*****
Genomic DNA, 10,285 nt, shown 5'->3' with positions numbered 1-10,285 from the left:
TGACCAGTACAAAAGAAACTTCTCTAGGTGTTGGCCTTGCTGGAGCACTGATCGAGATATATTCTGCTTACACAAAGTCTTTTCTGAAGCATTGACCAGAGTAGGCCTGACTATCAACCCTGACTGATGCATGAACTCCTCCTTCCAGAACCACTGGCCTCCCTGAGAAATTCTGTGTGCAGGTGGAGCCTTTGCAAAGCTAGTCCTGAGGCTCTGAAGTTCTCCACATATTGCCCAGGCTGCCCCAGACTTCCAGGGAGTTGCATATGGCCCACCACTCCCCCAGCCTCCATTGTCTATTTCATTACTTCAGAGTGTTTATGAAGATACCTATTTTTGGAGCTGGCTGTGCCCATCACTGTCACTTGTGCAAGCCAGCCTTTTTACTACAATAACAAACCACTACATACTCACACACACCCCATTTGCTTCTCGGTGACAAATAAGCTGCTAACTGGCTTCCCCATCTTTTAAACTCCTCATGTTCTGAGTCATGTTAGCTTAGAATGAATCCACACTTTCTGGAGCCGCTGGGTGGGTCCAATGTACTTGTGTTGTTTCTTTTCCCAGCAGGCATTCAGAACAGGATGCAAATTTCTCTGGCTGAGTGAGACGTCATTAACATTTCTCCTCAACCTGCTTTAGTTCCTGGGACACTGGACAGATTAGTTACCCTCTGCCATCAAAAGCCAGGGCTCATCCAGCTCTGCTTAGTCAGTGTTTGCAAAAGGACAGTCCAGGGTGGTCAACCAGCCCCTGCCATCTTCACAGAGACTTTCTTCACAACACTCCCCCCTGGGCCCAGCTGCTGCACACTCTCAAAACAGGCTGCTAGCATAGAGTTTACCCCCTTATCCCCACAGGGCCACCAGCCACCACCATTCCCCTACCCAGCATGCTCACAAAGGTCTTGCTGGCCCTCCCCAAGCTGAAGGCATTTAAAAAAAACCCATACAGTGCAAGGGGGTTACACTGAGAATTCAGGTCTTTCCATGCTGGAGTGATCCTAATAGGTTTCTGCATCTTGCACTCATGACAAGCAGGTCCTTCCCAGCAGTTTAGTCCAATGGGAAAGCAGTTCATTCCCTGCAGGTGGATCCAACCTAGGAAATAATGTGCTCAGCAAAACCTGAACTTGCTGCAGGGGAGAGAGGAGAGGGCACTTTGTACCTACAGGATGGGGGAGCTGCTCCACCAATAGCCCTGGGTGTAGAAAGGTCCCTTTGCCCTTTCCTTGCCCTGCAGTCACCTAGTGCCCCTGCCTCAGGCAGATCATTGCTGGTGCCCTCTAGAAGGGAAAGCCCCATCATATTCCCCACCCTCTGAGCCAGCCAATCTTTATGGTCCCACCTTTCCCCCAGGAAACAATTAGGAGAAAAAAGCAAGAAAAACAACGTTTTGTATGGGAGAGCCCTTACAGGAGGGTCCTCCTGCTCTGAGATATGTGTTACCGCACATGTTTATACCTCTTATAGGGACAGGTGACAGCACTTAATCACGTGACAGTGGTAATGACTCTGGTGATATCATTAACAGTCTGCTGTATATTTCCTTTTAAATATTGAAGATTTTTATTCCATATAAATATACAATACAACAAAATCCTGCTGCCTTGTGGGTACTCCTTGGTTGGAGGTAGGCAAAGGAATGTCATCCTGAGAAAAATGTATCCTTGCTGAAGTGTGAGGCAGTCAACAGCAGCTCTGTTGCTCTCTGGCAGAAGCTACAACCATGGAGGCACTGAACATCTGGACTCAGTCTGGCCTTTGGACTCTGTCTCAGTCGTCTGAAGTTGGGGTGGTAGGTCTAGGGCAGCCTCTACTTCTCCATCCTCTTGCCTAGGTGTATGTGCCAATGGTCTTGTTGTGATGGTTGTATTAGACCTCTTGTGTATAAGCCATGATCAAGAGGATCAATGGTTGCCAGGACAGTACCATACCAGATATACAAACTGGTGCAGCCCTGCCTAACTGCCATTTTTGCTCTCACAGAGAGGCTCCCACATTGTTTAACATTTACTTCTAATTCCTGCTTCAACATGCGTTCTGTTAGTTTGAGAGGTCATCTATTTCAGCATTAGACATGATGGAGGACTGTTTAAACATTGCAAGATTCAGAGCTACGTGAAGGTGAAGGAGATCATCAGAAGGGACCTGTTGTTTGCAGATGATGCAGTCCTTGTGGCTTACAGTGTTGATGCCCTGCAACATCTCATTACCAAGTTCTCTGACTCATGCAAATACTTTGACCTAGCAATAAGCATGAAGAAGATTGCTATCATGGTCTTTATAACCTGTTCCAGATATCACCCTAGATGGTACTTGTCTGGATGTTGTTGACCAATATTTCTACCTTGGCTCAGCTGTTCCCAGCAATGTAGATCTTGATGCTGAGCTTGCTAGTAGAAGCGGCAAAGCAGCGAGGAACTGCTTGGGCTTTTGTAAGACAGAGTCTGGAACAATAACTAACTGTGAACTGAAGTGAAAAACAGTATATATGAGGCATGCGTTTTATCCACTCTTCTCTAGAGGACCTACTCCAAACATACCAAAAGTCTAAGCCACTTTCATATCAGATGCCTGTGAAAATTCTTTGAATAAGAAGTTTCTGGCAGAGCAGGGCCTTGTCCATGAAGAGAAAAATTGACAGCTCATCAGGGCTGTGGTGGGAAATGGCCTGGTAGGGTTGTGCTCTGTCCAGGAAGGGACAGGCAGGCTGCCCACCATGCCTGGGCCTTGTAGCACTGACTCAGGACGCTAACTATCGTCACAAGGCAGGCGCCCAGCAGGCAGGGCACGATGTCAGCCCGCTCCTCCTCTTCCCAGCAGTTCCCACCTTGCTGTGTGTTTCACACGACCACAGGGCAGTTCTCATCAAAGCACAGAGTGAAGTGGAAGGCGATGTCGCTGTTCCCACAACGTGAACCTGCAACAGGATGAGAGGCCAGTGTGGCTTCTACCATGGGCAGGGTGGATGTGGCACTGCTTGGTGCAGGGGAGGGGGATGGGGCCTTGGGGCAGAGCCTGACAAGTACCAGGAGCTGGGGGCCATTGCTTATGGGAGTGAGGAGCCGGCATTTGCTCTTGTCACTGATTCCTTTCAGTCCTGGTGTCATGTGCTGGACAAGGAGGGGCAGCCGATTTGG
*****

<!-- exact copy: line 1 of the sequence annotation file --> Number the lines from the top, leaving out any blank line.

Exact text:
Genomic DNA, 10,285 nt, shown 5'->3' with positions numbered 1-10,285 from the left: